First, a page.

Progressive ideals, lost in translation
Left Back: A Century of Failed School Reforms by Diane Ravitch
Simon and Schuster, 2000, $30; 534 pages (including notes and index).
As reviewed by Gerald Grant
Left Back will be misread by some as simply another bashing of progressive education when, in fact, Diane Ravitch laments the failure to realize the ideals of the early progressives. In her acknowledgements, she virtually paraphrases the most famous progressive intellectual, John Dewey, in extolling the private, progressive school her own children attended in New York City. While the choice is often cast as being between desiccated traditional disciplines and mindless child-centered progressive schools, the school her sons attended was both “academically vigorous and pedagogically venturesome.” Her children were inspired by a legendary teacher of Shakespeare, history teachers who “knew how to bring the past to life, and many others who dreamed up projects that fired their students’ minds and imaginations.” Ravitch points to Dewey’s school in Chicago (which closed in 1904, when Dewey left the University of Chicago for Columbia), the Lincoln School at Teachers College in New York, and the Winnetka, Illinois, public schools of the 1920s as admirable models of educational reform. They were joyful and engaging places for children that avoided the dull recitations of many traditional schools. Ravitch sees Winnetka as one of a few public school systems that made intelligent adaptations of progressive methods—individualizing instruction, motivating children by tapping into their interests, developing cooperative group projects—in order to achieve the traditional aims of producing knowledgeable and skilled students. Intelligent and able teachers held leadership roles in these schools. They tried to figure out the best ways to teach children, and they wrote new textbooks. They conducted research to see whether their methods worked. Their school day was structured to allow them time to meet and discuss data with their colleagues. In short, the best progressive schools treated teachers as professionals in a way that has rarely been equaled since.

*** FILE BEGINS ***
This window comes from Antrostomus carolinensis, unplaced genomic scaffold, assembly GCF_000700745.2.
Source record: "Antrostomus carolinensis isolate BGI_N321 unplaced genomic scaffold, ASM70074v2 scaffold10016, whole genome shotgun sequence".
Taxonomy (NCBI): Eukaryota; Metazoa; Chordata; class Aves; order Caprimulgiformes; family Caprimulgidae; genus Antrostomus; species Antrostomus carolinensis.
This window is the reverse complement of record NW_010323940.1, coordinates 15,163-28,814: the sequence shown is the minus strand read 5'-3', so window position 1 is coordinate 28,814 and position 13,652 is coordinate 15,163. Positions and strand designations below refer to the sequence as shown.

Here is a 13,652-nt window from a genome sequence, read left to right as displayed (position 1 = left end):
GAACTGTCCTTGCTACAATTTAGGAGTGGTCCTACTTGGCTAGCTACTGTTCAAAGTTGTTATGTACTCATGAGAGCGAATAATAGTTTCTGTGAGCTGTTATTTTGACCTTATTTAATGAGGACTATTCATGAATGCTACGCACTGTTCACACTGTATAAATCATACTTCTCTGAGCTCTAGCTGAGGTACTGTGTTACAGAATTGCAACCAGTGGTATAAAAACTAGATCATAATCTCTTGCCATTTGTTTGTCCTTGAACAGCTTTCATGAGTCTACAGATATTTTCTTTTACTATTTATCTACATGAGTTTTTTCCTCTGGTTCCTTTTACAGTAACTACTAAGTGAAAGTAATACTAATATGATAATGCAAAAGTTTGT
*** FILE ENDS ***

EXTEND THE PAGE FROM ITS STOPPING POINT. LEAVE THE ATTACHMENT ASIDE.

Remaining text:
|Dewey despaired over schools where children spent the day making nut bread but could not read.|
Progressive reforms failed because they were hijacked by experts and top-down reformers who believed that mass education could be had on the cheap. They thought they could employ low-paid and poorly trained teachers who would follow their manuals or stand aside while children’s interests were supposedly being served. After 40 years of watching the distortion of his ideals, Dewey despaired over schools where children spent the day making nut bread but could not read. He scolded followers who let pupils respond to things “according to their own desires” without the intelligent guidance of teachers. “Now such a method is really stupid,” said Dewey, in perhaps the clearest sentence he ever wrote.